Muzzle Brake vs Compensator: What’s the Difference?
One of the topics we see come up repeatedly on forums, and among firearms enthusiasts in general, is the difference between muzzle brakes and compensators (and flash hiders, to a lesser extent).
To help put this one to bed once and for all, we’re going to take a look at what makes these muzzle devices different and go over everything you need to know to decide which one belongs on your gun.
We’ll start with what exactly a muzzle brake and compensator are, how they’re different, and how to choose, and then we’ll touch briefly on some other types of muzzle devices to consider before we wrap up.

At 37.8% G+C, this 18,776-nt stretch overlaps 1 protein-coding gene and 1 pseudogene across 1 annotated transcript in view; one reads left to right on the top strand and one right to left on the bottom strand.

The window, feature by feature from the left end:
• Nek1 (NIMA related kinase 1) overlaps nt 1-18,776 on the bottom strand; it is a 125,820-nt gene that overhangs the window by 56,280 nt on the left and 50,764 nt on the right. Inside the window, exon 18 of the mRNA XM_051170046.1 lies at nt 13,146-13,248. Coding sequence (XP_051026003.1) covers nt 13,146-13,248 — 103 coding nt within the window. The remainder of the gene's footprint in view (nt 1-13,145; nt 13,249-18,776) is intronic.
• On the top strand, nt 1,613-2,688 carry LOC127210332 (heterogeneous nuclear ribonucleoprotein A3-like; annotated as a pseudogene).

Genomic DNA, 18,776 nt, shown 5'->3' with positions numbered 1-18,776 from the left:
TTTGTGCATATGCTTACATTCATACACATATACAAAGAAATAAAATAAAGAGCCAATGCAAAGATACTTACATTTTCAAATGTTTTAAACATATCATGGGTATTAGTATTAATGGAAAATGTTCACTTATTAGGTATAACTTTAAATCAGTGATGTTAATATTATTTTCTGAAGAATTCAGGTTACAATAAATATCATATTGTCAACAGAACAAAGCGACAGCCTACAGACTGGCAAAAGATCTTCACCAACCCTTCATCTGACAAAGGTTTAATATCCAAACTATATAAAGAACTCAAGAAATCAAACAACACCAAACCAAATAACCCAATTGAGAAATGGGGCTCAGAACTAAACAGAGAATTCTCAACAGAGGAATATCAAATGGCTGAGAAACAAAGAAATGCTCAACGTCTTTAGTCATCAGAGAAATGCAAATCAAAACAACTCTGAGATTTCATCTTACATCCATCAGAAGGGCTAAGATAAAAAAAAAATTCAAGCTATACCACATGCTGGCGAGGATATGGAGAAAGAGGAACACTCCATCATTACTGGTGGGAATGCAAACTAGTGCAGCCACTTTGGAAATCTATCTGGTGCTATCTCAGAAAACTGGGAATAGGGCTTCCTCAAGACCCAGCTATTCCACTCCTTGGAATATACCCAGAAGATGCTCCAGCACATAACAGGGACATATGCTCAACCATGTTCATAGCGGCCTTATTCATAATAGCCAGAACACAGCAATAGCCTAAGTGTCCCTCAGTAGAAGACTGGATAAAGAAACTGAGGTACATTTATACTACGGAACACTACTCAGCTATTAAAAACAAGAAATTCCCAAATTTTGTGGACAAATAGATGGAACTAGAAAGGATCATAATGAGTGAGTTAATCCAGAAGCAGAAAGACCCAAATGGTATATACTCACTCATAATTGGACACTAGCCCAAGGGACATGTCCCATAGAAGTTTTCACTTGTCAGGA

Let’s start with…
What Is a Muzzle Brake?
A muzzle brake is a device that is designed to be attached to the muzzle (barrel opening) of a firearm in order to redirect the expelled gasses when a round is fired. These hot gasses are directed sideways and slightly to the rear to improve recoil reduction and decrease muzzle movement.
Originally, these devices were most common on rifles firing large, heavy-hitting calibers like .50 BMG and others that would otherwise be a bit rough on a shooter’s shoulder. These days you can find them on a variety of firearms, including pistols, shotguns, and automatic weapons.
Less recoil allows for faster follow-up shots by the shooter, and even the hardiest and most experienced of shooters will appreciate less of a beating on their shoulder during long strings of fire or when firing a hefty round such as a magnum rifle cartridge or 3.5” shotshells.
Brakes are intended primarily to redirect the muzzle blast and propellant gases to the side, which also helps to eliminate or at least dissipate some of the downward escaping gases.